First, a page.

An Office Memorandum dated October 7, 2014 restricting the powers of appraisal at the scoping stage is also crucial. It indicates that the Expert Appraisal Committees (“EACs”) while reviewing the applications for environment clearance should only ask comprehensive sets of questions and studies at the time of issuing Terms of Reference for an EIA report to the project authority. The EACs review all documents related to the project including impact assessment submissions, videos recorded during the public consultation phase, and project reports and have to either recommend or reject approvals. They can ask project authorities to clarify issues, respond to queries raised at the public hearings, as well as carry out additional assessments.
With this clarification however, additional studies, especially “fresh issues”, need to be added at the appraisal stage only if the EAC can clearly justify that these are inevitable and why they need to added at a later stage. These have to be stated unambiguously in the minutes. The purpose of this to address the complaints of project authorities that too many questions at the appraisal stage are causing delays. The very purpose of public scrutiny however, is to seek essential feedback to and address impact issues. Curtailing the powers of appraisal committees goes completely against the spirit of appraisal, which requires the EACs to do a “detailed scrutiny”.
Delegation to State Environment Impact Assessment Authority
More projects have come within the jurisdiction of the SEIAA, that is, approvals at the state level. These include all biomass-based thermal power projects and synthetic organic chemicals industries if located outside a notified industrial area or estate, with specific caveats.
The most important manner which this delegation has happened however, is by limiting the applicability of the General Condition of the EIA notification. With this change, only those Category B projects (to be approved at state level ordinarily) located within five kilometres of a national park, sanctuary, critically polluted area, ecologically sensitive area or an inter-state boundary would need to approved by MoEFCC. Prior to the amendment, this was 10 kilometres. So now, if a thermal power plant is coming up within 8 kilometres of a national park, it will only need to be appraised at the state level.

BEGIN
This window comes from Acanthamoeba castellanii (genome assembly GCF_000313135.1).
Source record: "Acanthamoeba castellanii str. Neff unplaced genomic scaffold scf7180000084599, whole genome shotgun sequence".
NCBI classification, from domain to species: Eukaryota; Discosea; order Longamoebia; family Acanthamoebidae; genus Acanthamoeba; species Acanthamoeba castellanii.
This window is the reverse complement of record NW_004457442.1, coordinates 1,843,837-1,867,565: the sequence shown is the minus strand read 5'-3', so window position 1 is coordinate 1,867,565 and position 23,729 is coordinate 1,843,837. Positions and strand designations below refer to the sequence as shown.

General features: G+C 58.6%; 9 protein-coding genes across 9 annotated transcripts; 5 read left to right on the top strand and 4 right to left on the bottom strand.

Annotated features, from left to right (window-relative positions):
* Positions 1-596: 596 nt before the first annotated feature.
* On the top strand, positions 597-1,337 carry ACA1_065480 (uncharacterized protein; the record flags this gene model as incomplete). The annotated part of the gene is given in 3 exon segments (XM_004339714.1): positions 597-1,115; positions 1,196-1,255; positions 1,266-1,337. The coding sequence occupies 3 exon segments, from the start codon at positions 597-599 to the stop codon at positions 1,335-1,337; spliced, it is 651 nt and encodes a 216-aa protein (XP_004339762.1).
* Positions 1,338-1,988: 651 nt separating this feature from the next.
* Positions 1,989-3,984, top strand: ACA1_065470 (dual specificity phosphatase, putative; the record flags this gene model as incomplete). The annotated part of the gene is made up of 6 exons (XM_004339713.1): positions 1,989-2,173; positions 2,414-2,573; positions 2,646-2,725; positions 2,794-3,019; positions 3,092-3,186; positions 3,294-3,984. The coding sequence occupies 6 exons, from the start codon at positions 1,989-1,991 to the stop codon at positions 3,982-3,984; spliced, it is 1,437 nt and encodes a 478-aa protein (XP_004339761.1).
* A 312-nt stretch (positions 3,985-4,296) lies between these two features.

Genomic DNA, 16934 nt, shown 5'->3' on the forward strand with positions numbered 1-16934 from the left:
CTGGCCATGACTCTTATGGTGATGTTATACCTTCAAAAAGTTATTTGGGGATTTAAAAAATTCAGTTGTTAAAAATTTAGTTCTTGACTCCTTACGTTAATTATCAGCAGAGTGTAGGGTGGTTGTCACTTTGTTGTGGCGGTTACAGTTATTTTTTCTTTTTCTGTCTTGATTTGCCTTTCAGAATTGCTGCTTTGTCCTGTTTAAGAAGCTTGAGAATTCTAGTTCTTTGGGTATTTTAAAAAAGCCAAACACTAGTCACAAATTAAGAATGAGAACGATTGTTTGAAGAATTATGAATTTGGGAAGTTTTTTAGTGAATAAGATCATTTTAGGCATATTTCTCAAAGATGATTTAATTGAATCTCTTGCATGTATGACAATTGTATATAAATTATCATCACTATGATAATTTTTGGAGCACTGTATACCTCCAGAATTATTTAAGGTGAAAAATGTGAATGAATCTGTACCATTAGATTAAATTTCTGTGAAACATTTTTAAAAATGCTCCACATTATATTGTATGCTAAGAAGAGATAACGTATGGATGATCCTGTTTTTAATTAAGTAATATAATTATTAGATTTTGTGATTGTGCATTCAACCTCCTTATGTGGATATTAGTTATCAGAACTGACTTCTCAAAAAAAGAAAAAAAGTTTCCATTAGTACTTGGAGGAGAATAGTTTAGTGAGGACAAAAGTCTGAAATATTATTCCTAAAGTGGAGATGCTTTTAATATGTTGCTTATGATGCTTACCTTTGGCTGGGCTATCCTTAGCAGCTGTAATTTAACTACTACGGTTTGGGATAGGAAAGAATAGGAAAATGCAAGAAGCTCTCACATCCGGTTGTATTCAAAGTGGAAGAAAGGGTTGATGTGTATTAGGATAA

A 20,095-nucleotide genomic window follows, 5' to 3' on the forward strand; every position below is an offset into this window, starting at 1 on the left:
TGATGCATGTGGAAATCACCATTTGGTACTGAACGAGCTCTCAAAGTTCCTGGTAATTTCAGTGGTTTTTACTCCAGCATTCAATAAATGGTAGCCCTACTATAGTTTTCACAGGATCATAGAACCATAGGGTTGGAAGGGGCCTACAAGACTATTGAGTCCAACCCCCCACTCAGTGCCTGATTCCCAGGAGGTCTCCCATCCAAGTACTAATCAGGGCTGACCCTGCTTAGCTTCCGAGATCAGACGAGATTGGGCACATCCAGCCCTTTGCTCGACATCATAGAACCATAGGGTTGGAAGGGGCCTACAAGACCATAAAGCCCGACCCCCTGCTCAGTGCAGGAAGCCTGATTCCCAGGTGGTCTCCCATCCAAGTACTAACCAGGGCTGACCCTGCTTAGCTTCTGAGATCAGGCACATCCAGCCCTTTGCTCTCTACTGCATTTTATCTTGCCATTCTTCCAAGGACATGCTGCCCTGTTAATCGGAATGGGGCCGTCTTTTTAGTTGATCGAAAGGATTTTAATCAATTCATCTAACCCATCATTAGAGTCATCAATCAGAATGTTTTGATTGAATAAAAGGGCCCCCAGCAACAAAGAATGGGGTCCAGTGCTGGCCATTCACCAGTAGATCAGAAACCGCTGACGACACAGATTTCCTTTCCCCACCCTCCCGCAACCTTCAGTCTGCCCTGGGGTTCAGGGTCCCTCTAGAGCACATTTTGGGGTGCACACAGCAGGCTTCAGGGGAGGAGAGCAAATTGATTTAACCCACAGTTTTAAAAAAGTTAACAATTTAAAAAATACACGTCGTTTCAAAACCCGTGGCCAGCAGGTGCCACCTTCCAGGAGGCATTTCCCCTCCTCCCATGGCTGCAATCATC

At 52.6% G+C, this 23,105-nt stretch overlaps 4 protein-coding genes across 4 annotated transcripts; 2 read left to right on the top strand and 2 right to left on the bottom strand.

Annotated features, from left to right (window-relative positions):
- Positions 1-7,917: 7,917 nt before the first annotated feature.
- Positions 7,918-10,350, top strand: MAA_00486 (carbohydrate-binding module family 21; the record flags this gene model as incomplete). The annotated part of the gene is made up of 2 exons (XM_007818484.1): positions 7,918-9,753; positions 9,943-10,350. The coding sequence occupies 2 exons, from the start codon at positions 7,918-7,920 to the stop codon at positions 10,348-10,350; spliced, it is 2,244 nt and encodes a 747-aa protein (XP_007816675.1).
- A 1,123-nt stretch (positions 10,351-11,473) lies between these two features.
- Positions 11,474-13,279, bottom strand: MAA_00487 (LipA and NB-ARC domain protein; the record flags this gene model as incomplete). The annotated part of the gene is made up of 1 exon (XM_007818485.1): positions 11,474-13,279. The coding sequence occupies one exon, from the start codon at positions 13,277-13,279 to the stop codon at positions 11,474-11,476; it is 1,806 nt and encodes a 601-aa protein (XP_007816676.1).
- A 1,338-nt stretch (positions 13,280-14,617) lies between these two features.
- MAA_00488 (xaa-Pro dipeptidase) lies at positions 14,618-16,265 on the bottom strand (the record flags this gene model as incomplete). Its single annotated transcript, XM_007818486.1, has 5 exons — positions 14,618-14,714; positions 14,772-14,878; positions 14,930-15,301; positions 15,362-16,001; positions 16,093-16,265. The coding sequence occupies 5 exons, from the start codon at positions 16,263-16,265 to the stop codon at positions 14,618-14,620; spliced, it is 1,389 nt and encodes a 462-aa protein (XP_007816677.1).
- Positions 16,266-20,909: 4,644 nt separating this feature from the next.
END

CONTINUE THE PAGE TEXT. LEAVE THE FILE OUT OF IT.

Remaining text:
Other changes proposed to the EIA notification – linear projects, non-irrigation projects, and building and construction
Many more changes are proposed to the EIA notification but in these cases, public opinion has been sought on whether such amendments should be introduced. On September 30, 2014, a draft notification was issued proposing some critical changes, including doing away with public consultations for “all linear projects such as Highways, pipelines, etc., in border States.” It is not clear whether this includes inter-state borders.
The draft notification also proposed the addition of non-irrigation projects such as drinking water supply projects to the purview of the EIA notification. These projects do not require environment clearance at this point of time. Projects less than 5000 hectares of submergence area have been proposed as Category B projects. Projects equal to and greater than 5000 hectares submergence area would need to be considered as Category A under the July 25, 2014 notification.
Under a September 11, 2014 draft notification, building and construction projects which cover an area greater than or equal to 20000 square metres and having a built-up area greater than1, 50,000 square metres of built-up area need approval from the SEIAA. The same goes for townships and area development projects covering an area greater than or equal to 50 hectares and or having a built-up area of greater than or equal to 1,50,000 square metres. No other building or township projects need to get environment clearance.
Catching up with the notification
The EIA notification now has to be read in line with all the clarifications and amendments, which are routinely put forward MoEFCC. It is far from easy to read the notification along with all the “ifs” and “buts” which play up when it needs to be ascertained whether an act is legal under the notification. Unraveling all of it can leave many people gasping. For affected communities, this legalese still remains distant, even as they engage with this process, counting on the hooks within the law and the support groups standing besides them and pointing their attention to it.
Kanchi Kohli (firstname.lastname@example.org) is an independent researcher and writer.